In summary, the sequential path model presented in this study is unique with respect to (i) ordering of various predictor variables in first-, second- and third-order paths on the basis of minimal multicollinearity using sequential stepwise regression analyses; (ii) use of bootstrap analyses to determine the standard error of path coefficients for the consequent test of significance; and (iii) testing the validity of the path model by means of datasets other than those used for generation of the model. Through this approach, we have attempted to use path analysis as a predictive tool for analysis of interrelationships among yield-related characters rather than only as a descriptive tool. The study indicated that character associations revealed by the sequential path model have high congruity between datasets obtained from evaluation of hybrid combinations using a specific set of Indian maize inbred lines. The stability of these associations is based on evaluation of the two sets of hybrid combinations in two seasons (monsoon and winter seasons during 1999) and two locations (Delhi and Hyderabad in India). Character associations revealed by path analysis could be influenced by different factors, including (i) the germplasm used; (ii) the traits considered for analysis; (iii) the environment(s) used for evaluation; and (iv) the statistical methodologies employed to resolve the associations. Therefore, the general applicability of the present sequential path model can be ascertained by analysis of data from different sets of germplasm and in different production conditions.
Table 1. Correlation coefficients between 14 characters measured in the DM-1999 environment (above diagonal) and the HW-1999 environment (below diagonal). PH NL NE EL NR PH -- 0.65 ** 0.12 0.46 ** 0.04 NL 0.26 * -- 0.06 0.42 ** 0.19 NE 0.18 0.39 ** -- 0.31 ** 0.13 EL 0.51 ** 0.36 ** 0.28 ** -- 0.05 NR -0.03 0.11 -0.01 -0.10 -- ED 0.29 ** 0.33 ** 0.23 * 0.33 ** 0.50 ** CD 0.29 ** 0.27 * 0.11 0.42 ** 0.40 ** TGW 0.54 ** 0.33 ** 0.28 ** 0.82 ** 0.23 * 100GW 0.37 ** 0.13 0.15 0.62 ** -0.13 KL 0.16 0.26 * 0.25 * 0.08 0.38 ** TNK 0.42 ** 0.42 ** 0.33 ** 0.63 ** 0.46 ** NKR 0.49 ** 0.42 ** 0.39 ** 0.76 ** -0.08 KT -0.06 -0.02 -0.02 0.30 ** -0.07 KW 0.26 * 0.10 0.11 0.33 ** -0.68 ** ED CD TGW 100GW KL PH 0.25 * 0.24 * 0.45 ** 0.28 * 0.17 NL 0.11 0.10 0.46 ** 0.18 0.06 NE 0.21 * 0.09 0.35 ** 0.11 0.25 * EL 0.18 0.22 * 0.78 ** 0.34 ** 0.11 NR 0.45 ** 0.43 ** 0.26 * -0.04 0.29 ** ED -- 0.78 ** 0.64 ** 0.51 ** 0.79 ** CD 0.79 ** -- 0.49 ** 0.39 ** 0.25 * TGW 0.65 ** 0.56 ** -- 0.58 ** 0.54 ** 100GW 0.44 ** 0.35 ** 0.76 ** -- 0.43 ** KL 0.76 ** 0.22 * 0.43 ** 0.31 -- TNK 0.54 ** 0.45 ** 0.73 ** 0.14 0.37 ** NKR 0.29 ** 0.25 * 0.68 ** 0.23 * 0.19 KT -0.01 0.20 0.12 0.48 ** -0.22 * KW 0.15 0.14 0.19 0.44 ** 0.08 TNK NKR KT KW PH 0.33 ** 0.34 ** 0.02 0.10 NL 0.41 ** 0.37 ** -0.07 -0.08 NE 0.33 ** 0.42 ** -0.22 * 0.19 EL 0.64 ** 0.67 ** 0.15 0.10 NR 0.38 ** -0.04 0.09 -0.69 ** ED 0.34 ** 0.17 -0.09 0.18 CD 0.27 * 0.11 0.04 0.09 TGW 0.71 ** 0.64 ** -0.09 0.18 100GW -0.16 -0.14 0.48 ** 0.40 ** KL 0.29 ** 0.18 -0.17 0.19 TNK -- 0.90 ** -0.51 ** -0.18 NKR 0.88 ** -- -0.59 ** 0.12 KT -0.34 ** -0.34 ** -- -0.09 KW -0.13 0.25 * 0.12 -- * Significant at the 0.05 probability level. ** Significant at the 0.01 probability level. ([dagger]) PH: plant height; NL: total number of leaves per plant; NE: number of ears per plant; EL: ear length; NR: number of kernel rows; ED: ear diameter; CD: cob diameter; TGW: total grain weight per ear; 100GW: 100-grain weight; KL: kernel length; TNK: total number of kernels per ear, NKR: number of kernels per row: KT: kernel thickness; KW: kernel width. Table 2. Direct effects of first-order predictor variables on total grain weight per ear and measures of collinearity in Model 1 (all predictor variables as first-order variables). DM-1999 Character VIF ([dagger]) Direct effect Tolerance ([double dagger]) PH -0.03 0.43 2.32 NI 0.02 0.36 2.77 NE 0.01 0.72 1.38 EL 0.36 0.06 16.33 NR 0.09 0.04 25.23 ED -0.08 0.02 62.80 CD 0.04 0.04 26.23 100GW 0.60 0.18 5.53 KL 0.08 0.04 26.16 TNK 0.67 0.01 92.03 NKR -0.29 0.01 93.91 KT -0.25 0.09 10.89 KW 0.09 0.20 4.96 HW-1999 Character ([dagger]) Direct effect Tolerance VIF PH 0.03 0.62 1.61 NL -0.02 0.65 1.54 NE -0.02 0.74 1.35 EL 0.11 0.04 28.41 NR 0.22 0.01 72.02 ED 0.08 0.01 100.28 CD -0.002 0.02 41.84 100GW 0.65 0.26 3.92 KL -0.06 0.03 36.45 TNK 0.21 0.00 241.90 NKR 0.27 0.01 203.54 KT -0.05 0.09 10.74 KW -0.02 0.21 4.69 Combined data Character ([dagger]) Direct effect Tolerance VIF PH -0.01 0.48 2.08 NL 0.001 0.53 2.08 NE 0.004 0.63 1.58 EL 0.41 0.03 29.85 NR 0.20 0.02 48.29 ED 0.18 0.01 90.66 CD -0.14 0.03 36.94 100GW 0.66 0.20 4.98 KL -0.09 0.03 37.55 TNK 0.43 0.01 175.24 NKR -0.07 0.01 153.98 KT -0.24 0.07 4.11 KW 0.06 0.16 6.46 ([dagger]) PH: plant height; NIL: total number of leaves per plane NE: number of ears per plant; EL: ear length; NR: number of kernel rows; ED: ear diameter; CD: cob diameter, TGW: total grain weight per ear, 100GW: 100-grain weight; KL kernel length; TNK: total number of kernels per ear; NKR: number of kernels per row; KT: kernel thickness; KW: kernel width. ([double dagger]) Variance Inflation Factor. Table 3. Tolerance and variance inflation factor (VIF) values for the predictor variables in Model 1 (all predictor variables as first-order variables) and Model 2 (predictors grouped into first-, second-, and third-order variables). DM-1999 Tolerance Predictor Response variables variables M1 ([double dagger]) M2 ([double dagger]) 100GW TGW 0.18 0.97 TNK 0.01 0.97 ED 100GW 0.02 0.75 EL 0.06 0.53 NR 0.04 0.77 NKR 0.01 0.53 NR TNK 0.04 0.99 NKR 0.01 0.99 CD ED 0.04 0.93 KL 0.04 0.93 CD NR 0.04 0.93 KL 0.04 0.93 KW 0.20 0.96 NL EL 0.36 0.99 NE 0.72 0.95 KT 0.09 0.95 NE KR 0.72 0.93 KT 0.09 0.95 PH 0.43 0.98 DM-1999 HW-1999 VIF Tolerance VIF Predictor variables M1 M2 M1 M2 M1 M2 100GW 5.53 1.03 0.26 0.98 3.92 1.02 TNK 92.03 1.03 0.00 0.98 241.90 10.20 ED 62.80 1.32 0.01 0.60 100.30 1.66 EL 16.33 1.86 0.04 0.39 28.41 2.57 NR 25.23 1.29 0.01 0.67 72.02 1.49 NKR 93.91 1.89 0.01 0.41 203.50 2.43 NR 25.23 1.00 0.01 0.99 72.02 1.01 NKR 93.91 1.00 0.01 0.99 203.50 1.01 CD 26.23 1.07 0.02 0.95 41.48 1.05 KL 26.16 1.07 0.03 0.95 36.45 1.05 CD 26.23 1.07 0.02 0.93 41.47 1.07 KL 26.16 1.07 0.03 0.94 36.45 1.06 KW 4.96 1.04 0.21 0.97 4.69 1.02 NL 2.77 1.01 0.65 0.84 1.54 1.18 NE 1.38 1.05 0.74 0.83 1.35 1.20 KT 10.89 1.05 0.09 0.98 10.74 1.02 NE 1.38 1.07 0.74 0.95 1.35 1.05 KT 10.89 1.05 0.09 0.98 10.74 1.02 PH 2.32 1.02 0.62 0.96 1.61 1.03 Combined data Tolerance VIF Predictor variables M1 M2 M1 M2 100GW 0.20 0.98 4.98 1.01 TNK 0.01 0.98 175.20 1.02 ED 0.01 0.83 90.66 1.20 EL 0.03 0.48 29.85 2.07 NR 0.02 0.83 48.29 1.21 NKR 0.01 0.48 154.00 2.08 NR 0.02 0.98 48.29 1.03 NKR 0.01 0.98 154.00 1.03 CD 0.03 0.97 36.94 1.03 KL 0.03 0.97 37.55 1.03 CD 0.03 0.96 36.94 1.04 KL 0.03 0.95 37.55 1.05 KW 0.16 0.97 6.46 1.03 NL 0.53 0.97 1.89 1.04 NE 0.63 0.88 1.88 1.04 KT 0.07 0.91 14.11 1.10 NE 0.63 0.86 1.88 1.16 KT 0.07 0.87 14.11 1.15 PH 0.48 0.93 2.08 1.07 ([dagger]) PH: plant height; NL: total number of leaves per plant; NE: number of ears per plant; EL: ear length; NR: number of kernel rows; ED: ear diameter; CD: cob diameter; TGW: total grain weight per ear; 100GW: 100-grain weight; KL: kernel length; TNK: total number of kernels per ear; NKR: number of kernels per row; KT: kernel thickness; KW: kernel width. ([double dagger]) M1-Model 1; M2-Model 2. Table 4. Estimation of standard error values of path coefficients using bootstrap analysis. DM-1999 Predictor Response Bootstrap variables variables [R.sup.2] Direct ([dagger]) ([dagger]) Adj. effect SE Mean Bias 100GW TGW 0.97 0.71 0.59 0.713 0.007 TNK 0.81 0.61 0.813 0.005 ED 100GW 0.76 0.71 0.61 0.709 0.003 NR -0.44 0.074 -0.439 0.000 EL 0.78 0.093 0.787 0.003 NKR -0.81 0.096 -0.814 -0.001 NR TNK 0.99 0.42 0.040 0.421 0.005 NKR 0.92 0.045 0.922 0.004 CD ED 0.98 0.62 0.041 0.627 0.005 KL 0.63 0.049 0.633 0.004 CD NR 0.81 0.42 0.060 0.418 -0.001 KL 0.34 0.048 0.339 0.002 KW -0.79 0.065 -0.790 -0.001 NL EL 0.29 0.42 0.092 0.417 -0.005 NE 0.34 0.092 0.331 -0.005 KT 0.25 0.072 0.252 0.003 NE NKR 0.53 0.26 0.075 0.260 -0.004 KT -0.54 0.068 -0.543 -0.001 PH 0.33 0.070 0.332 0.000 HW-1999 Predictor Bootstrap variables [R.sup.2] Direct ([dagger]) Adj. effect SE Mean Bias 100GW 0.98 0.67 0.056 0.682 0.007 TNK 0.64 0.044 0.639 0.001 ED 0.66 0.50 0.071 0.502 -0.001 NR -0.35 0.083 -0.351 -0.003 EL 0.90 0.103 0.900 -0.003 NKR -0.63 0.145 -0.625 -0.007 NR 0.99 0.53 0.065 0.537 0.003 NKR 0.89 0.047 0.882 -0.004 CD 0.99 0.65 0.037 0.656 0.003 KL 0.62 0.041 0.625 0.008 CD 0.82 0.43 0.048 0.439 0.007 KL 0.35 0.059 0.350 0.001 KW -0.77 0.065 -0.772 0.000 NL 0.24 0.29 0.077 0.291 0.005 NE 0.21 0.104 0.197 -0.015 KT 0.33 0.130 0.339 0.005 NE 0.39 0.28 0.086 0.270 -0.010 KT -0.28 0.076 -0.291 -0.008 PH 0.42 0.087 0.405 -0.017 Combined data Predictor Bootstrap variables [R.sup.2] Direct ([dagger]) Adj. effect SE Mean Bias 100GW 0.98 0.74 0.060 0.745 0.009 TNK 0.78 0.069 0.780 0.003 ED 0.76 0.57 0.052 0.565 -0.004 NR -0.38 0.075 -0.379 0.002 EL 0.89 0.097 0.899 0.011 NKR -0.82 0.100 -0.819 0.001 NR 0.99 0.50 0.052 0.502 0.001 NKR 0.94 0.044 0.941 -0.002 CD 0.98 0.64 0.039 0.634 -0.005 KL 0.66 0.045 0.658 0.004 CD 0.83 0.37 0.053 0.381 0.007 KL 0.33 0.047 0.332 0.005 KW -0.84 0.060 -0.837 -0.002 NL 0.36 0.40 0.086 0.410 0.006 NE 0.33 0.080 0.326 -0.009 KT 0.38 0.080 0.390 0.014 NE 0.44 0.30 0.083 0.300 -0.001 KT -0.41 0.085 -0.411 0.003 PH 0.36 0.087 0.356 0.000 ([dagger]) PH: plant height; NL: total number of leaves per plant; NE: number of ears per plant; EL: ear length; NR: number of kernel rows; ED: ear diameter; CD: cob diameter; TGW: total grain weight per ear; 100GW: 100-grain weight; KL: kernel length; TNK: total number of kernels per ear; NKR: number of kernels per row; KT: kernel thickness; KW: kernel width. Table 5. Goodness-of-fit between observed and predicted correlation coefficients in different path orders. DM-1999 HW-1999 Character pairs Observed Estimated Observed Estimated TGW-100GW 0.58 0.58 0.76 0.76 TGW-TNK 0.70 0.70 0.73 0.73 100GW-ED 0.51 0.51 0.44 0.44 100GW-NR -0.04 -0.04 -0.13 -0.13 100GW-EL 0.32 0.34 0.62 0.62 100GW-NKR -0.01 -0.14 0.23 0.23 TNK-NKR 0.90 0.90 0.84 0.84 TNK-NR 0.38 0.38 0.46 0.46 ED-CD 0.78 0.78 0.79 0.79 ED-KL 0.79 0.79 0.76 0.76 NR-CD 0.43 0.43 0.40 0.40 NR-KL 0.29 0.29 0.38 0.38 NR-KW -0.69 -0.69 -0.68 -0.68 EL-NL 0.42 0.43 0.36 0.36 EL-NE 0.31 0.31 0.28 0.28 EL-KT 0.15 0.15 0.30 0.30 NKR-NE 0.42 0.42 0.39 0.39 NKR-KT -0.59 -0.59 -0.34 -0.34 NKR-PH 0.34 0.42 0.49 0.49 Combined Character pairs Observed Estimated TGW-100GW 0.62 0.62 TGW-TNK 0.69 0.67 100GW-ED 0.51 0.51 100GW-NR -0.09 -0.09 100GW-EL 0.40 0.40 100GW-NKR -0.11 -0.11 TNK-NKR 0.86 0.86 TNK-NR 0.35 0.35 ED-CD 0.76 0.76 ED-KL 0.77 0.77 NR-CD 0.34 0.34 NR-KL 0.27 0.27 NR-KW -0.75 -0.75 EL-NL 0.46 0.46 EL-NE 0.29 0.29 EL-KT 0.27 0.27 NKR-NE 0.49 0.49 NKR-KT -0.46 -0.46 NKR-PH 0.35 0.35 ([dagger]) PH: plant height; NL: total number of leaves per plant; NE: number of ears per plant; EL: ear length; NR: number of kernel rows; ED: ear diameter; CD: cob diameter; TGW: total grain weight per ear; 100GW: 100-grain weight; KL: kernel length; TNK: total number of kernels per ear; NKR: number of kernels per row; KT: kernel thickness; KW: kernel width. Table 6. Correlations between observed and predicted values of response variables in different paths based on sequential path model. Response variables HW-1999 based on DM-2000 based on HW-1999 based on ([dagger]) DM-1999 model combined model combined model TGW 0.99 0.99 0.98 100GW 0.78 0.79 0.87 TNK 0.99 0.98 0.99 NKR 0.60 0.71 0.86 EL 0.49 0.13 0.21 NR 0.91 0.82 0.86 ED 0.99 0.99 0.99 Response variables DM-2000 based on HM-2000 based on ([dagger]) DM-1999 model HW-1999 model TGW 0.99 0.99 100GW 0.83 0.90 TNK 0.97 0.99 NKR 0.75 0.61 EL 0.11 0.18 NR 0.83 0.86 ED 0.76 0.99 ([dagger]) PH: plant height; NL: total number of leaves per plant; NE: number of ears per plant; EL: ear length; NR: number of kernel rows; ED: ear diameter; CD: cob diameter; TGW: total grain weight per ear; 100GW: 100-grain weight; KL: kernel length; TNK: total number of kernels per ear, NKR: number of kernels per row; KT: kernel thickness; KW: kernel width.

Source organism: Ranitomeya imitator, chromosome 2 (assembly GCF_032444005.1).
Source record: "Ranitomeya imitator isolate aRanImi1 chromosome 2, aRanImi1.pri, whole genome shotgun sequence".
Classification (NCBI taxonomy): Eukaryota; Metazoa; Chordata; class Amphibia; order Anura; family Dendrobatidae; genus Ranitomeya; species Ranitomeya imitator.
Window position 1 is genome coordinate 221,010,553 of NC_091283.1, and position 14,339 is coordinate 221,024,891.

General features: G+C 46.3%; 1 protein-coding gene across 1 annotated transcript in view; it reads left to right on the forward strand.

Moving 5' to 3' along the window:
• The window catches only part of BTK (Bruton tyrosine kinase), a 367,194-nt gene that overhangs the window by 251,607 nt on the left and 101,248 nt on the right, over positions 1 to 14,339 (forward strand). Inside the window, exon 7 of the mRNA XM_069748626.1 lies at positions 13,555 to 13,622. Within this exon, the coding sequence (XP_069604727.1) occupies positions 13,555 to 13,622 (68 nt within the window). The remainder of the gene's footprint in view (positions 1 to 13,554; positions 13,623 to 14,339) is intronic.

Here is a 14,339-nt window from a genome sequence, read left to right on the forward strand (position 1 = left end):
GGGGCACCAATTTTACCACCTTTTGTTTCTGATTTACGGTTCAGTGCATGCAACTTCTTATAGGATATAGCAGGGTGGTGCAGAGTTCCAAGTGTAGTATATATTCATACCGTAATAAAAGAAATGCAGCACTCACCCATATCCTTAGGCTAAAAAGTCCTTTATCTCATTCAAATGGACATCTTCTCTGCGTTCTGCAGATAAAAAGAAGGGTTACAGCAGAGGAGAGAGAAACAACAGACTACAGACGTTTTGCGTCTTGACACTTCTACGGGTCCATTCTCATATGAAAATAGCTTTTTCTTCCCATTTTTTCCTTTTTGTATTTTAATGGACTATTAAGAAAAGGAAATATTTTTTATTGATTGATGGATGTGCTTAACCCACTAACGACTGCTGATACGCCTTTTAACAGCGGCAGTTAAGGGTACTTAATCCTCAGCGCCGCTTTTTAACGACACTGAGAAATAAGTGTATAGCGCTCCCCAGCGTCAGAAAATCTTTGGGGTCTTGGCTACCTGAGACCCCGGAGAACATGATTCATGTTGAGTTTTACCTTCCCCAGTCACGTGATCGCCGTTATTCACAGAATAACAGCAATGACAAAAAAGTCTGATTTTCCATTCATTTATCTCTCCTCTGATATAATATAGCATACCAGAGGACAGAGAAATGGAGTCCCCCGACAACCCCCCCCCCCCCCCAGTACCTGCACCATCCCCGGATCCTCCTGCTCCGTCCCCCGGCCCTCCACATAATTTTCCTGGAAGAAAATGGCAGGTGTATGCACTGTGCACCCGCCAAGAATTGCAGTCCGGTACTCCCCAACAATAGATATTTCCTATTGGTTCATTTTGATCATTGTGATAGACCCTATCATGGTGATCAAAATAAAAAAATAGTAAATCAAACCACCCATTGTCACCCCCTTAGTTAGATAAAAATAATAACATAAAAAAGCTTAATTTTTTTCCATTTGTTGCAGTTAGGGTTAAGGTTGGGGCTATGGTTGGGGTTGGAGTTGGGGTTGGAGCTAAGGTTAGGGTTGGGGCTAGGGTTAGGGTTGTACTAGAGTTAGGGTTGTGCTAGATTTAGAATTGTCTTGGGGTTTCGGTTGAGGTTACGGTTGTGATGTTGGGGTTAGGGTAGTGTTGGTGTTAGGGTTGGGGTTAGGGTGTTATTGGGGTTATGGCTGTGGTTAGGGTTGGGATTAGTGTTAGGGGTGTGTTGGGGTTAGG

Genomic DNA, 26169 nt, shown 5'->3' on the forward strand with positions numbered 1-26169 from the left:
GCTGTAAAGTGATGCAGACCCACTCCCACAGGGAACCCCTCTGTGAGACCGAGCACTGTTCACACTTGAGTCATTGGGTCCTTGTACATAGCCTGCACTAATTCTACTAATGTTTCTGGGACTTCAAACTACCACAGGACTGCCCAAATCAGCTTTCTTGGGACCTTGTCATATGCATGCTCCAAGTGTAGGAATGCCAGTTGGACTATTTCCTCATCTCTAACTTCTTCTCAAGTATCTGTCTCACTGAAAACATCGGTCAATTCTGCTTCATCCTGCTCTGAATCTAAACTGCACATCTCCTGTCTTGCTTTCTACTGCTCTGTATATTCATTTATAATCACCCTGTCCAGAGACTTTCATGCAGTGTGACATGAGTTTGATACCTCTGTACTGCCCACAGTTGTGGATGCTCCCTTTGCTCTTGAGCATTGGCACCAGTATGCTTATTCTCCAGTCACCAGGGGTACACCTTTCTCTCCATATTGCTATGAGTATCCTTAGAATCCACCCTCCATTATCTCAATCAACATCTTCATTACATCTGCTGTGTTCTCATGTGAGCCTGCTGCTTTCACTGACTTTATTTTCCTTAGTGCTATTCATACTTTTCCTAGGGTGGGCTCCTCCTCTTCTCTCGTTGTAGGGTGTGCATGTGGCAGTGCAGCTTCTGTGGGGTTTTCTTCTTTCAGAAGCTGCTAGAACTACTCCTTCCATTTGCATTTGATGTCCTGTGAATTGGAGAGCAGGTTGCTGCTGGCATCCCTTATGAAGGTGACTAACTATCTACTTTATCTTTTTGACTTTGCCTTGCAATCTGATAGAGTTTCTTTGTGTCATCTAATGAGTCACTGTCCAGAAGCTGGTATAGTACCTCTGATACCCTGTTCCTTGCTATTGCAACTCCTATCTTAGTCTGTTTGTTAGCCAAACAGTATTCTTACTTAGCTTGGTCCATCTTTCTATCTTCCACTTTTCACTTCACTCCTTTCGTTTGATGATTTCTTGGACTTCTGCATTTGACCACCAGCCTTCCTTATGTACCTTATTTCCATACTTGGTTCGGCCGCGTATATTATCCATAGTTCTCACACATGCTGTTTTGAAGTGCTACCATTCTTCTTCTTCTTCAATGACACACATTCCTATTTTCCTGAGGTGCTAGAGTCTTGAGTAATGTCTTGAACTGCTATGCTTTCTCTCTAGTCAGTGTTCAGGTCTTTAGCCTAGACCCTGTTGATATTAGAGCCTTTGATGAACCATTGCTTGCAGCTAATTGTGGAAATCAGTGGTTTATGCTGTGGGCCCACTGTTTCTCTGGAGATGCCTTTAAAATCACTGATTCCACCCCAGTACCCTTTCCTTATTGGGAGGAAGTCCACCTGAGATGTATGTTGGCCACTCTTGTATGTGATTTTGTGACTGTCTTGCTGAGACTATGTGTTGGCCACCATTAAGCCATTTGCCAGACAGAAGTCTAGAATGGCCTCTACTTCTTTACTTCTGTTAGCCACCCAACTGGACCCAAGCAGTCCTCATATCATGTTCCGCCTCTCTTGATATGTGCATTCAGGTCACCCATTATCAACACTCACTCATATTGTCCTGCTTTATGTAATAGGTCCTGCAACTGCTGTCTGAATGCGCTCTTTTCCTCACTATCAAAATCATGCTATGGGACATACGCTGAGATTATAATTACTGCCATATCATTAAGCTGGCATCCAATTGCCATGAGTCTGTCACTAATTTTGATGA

We thank the authorities of the Indian Agricultural Research Institute, New Delhi, and Maize Research Station, Acharya N.G. Ranga Agricultural University, Hyderabad, for providing necessary support for field experimentation. Assistance received from Mr. Prabhu B. Patil, Drs. Rajesh Kumar, J.C. Sekbar and S. Venkatesh in recording observations from field experiments is gratefully acknowledged. S.A.M. was supported by a Ph.D. Research Fellowship at IARI from the Government of Islamic Republic of Iran.
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S. A. Mohammadi, B. M. Prasanna, * and N. N. Singh
S.A. Mohammadi, Department of Crop Production and Breeding, University of Tabriz, Tabriz 51664, Islamic Republic of Iran; B.M. Prasanna, Division of Genetics, Indian Agricultural Research Institute, New Delhi 110012, India; N.N. Singh, Directorate of Maize Research, New Delhi 110012, India. Received 6 Sept. 2001. * Corresponding author (firstname.lastname@example.org)
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|Title Annotation:||Crop Breeding, Genetics & Cytology|
|Author:||Mohammadi, S.A.; Prasanna, B.M.; Singh, N.N.|
|Date:||Sep 1, 2003|